I am not a great film fan, in fact I hardly ever watch films at home or even on long haul flights when you have plenty of time to pass in the air.

On a recent flight, however, I was engrossed watching ‘Invictus’, the story of the South African victory in the Rugby World Cup in 1995.

This was both a sporting odyssey and a political journey.

In the new era of the rainbow South African nation the victory of the Springboks against the strong favourites New Zealand was a major step in the consolidation of the different races in the country.

The basic story is that in the World Cup Final, held at Ellis Park in Johannesburg on 24 June 1995, South Africa, defeated New Zealand 15 – 12, against all the odds, with Joel Stransky  scoring a drop goal in extra time to win the match.

Before that however, both Nelson Mandela and Francois Pienaar , the South African captain had met and agreed on the importance of South African success at the 1995 Rugby World Cup.

Morgan Freedman played the role of Nelson Mandella and Matt Damos played the part of Francois Pienaar, the South African captain.

Mandella quoted the poem Invictus, written by the English poet William Ernest Henley in 1875

Out of the night that covers me,
Black as the pit from pole to pole,
I thank whatever gods may be
For my unconquerable soul.

In the fell clutch of circumstance
I have not winced nor cried aloud.
Under the bludgeonings of chance
My head is bloody, but unbowed.

Beyond this place of wrath and tears
Looms but the Horror of the shade,
And yet the menace of the years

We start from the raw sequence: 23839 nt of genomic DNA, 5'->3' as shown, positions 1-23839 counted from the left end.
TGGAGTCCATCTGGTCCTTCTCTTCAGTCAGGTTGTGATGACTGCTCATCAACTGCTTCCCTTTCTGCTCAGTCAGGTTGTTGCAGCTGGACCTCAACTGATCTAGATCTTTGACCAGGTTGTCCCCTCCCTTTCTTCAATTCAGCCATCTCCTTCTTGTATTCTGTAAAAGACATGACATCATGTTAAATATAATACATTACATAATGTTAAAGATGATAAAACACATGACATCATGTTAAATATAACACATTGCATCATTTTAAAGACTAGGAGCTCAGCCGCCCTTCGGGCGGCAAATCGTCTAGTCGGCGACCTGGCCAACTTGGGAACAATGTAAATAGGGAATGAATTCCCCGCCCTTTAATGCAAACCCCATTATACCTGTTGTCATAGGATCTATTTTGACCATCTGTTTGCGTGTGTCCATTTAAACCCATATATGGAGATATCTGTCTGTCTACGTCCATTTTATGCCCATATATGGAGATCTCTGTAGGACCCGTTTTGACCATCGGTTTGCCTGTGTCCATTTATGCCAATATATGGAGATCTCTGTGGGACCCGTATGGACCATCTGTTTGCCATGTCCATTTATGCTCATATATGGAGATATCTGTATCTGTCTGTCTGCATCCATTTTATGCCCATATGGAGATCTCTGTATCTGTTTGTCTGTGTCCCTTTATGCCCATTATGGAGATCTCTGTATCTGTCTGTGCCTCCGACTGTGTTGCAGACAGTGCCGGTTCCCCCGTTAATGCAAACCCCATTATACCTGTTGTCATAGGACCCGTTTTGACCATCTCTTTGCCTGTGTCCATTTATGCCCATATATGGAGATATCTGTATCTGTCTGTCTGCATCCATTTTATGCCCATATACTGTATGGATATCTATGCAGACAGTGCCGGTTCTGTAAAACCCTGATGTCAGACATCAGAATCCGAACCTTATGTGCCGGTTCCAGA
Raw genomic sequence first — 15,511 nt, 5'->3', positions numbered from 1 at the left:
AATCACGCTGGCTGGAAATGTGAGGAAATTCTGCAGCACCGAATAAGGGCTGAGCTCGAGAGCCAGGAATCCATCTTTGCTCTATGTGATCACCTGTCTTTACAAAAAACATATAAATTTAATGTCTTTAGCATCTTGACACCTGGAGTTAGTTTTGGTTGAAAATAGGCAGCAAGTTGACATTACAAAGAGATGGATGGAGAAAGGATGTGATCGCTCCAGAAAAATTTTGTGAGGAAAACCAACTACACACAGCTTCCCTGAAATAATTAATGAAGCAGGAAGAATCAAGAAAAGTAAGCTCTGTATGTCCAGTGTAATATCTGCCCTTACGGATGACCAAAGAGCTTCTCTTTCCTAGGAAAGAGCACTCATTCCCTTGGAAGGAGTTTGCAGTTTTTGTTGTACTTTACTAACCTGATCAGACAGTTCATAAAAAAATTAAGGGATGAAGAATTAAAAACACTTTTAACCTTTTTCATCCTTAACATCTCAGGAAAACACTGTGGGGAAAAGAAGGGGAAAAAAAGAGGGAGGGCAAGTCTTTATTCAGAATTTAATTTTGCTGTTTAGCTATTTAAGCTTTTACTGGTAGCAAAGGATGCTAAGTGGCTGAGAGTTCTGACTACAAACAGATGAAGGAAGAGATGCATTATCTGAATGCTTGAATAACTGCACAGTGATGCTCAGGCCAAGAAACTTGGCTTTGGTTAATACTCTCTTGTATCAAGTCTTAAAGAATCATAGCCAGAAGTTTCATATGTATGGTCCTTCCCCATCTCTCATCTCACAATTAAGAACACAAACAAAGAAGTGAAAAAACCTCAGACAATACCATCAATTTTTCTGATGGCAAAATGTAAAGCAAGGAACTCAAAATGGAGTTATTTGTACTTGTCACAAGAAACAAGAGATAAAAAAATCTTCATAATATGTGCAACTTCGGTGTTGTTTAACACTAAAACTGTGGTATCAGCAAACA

Finds and shall find me unafraid

It matters not how strait the gate,
How charged with punishments the scroll,
I am the master of my fate:
I am the captain of my soul.

This inspirational challenge set the tone for the South African team, trying to come to terms with a multi-racial post apartheid era where divisions among the races were still a major problem.

Rugby was the white man’s sport while football was the black man’s sport.

Success in the Rugby World Cup, however, united a divided nation with long term effects.

The Mandela Magic worked.

Following South Africa’s victory, Nelson Mandela, the President of South Africa, wearing a Springbok rugby shirt and cap, presented the Webb Ellis Cup to the South African captain Francois Pienaar.

Mandela and Pienaar’s involvement in the World Cup was detailed in the film produced in 2009 and explains the importance of sport in creating a national identity and creating a unified nation state.

It may have been ‘sexed up’ in parts but the simple message is that sport, and especially sporting success, has a strong influence on a nation.

I am sure ‘film aficionados’ will find all sorts of reasons to criticise the film, as they do with most sports films – Escape to Victory comes to mind – but it is a powerful demonstration of the power of sport.

We must never underestimate the power which sport has to address the problems of the modern world.

Forget about the success of Spain in South Africa 2010 or the failures of England, Italy, Brazil or Argentina.

These are in a minor league compared to Mandela’s concept of uniting a divided nation through sporting success in South Africa 15 years ago.

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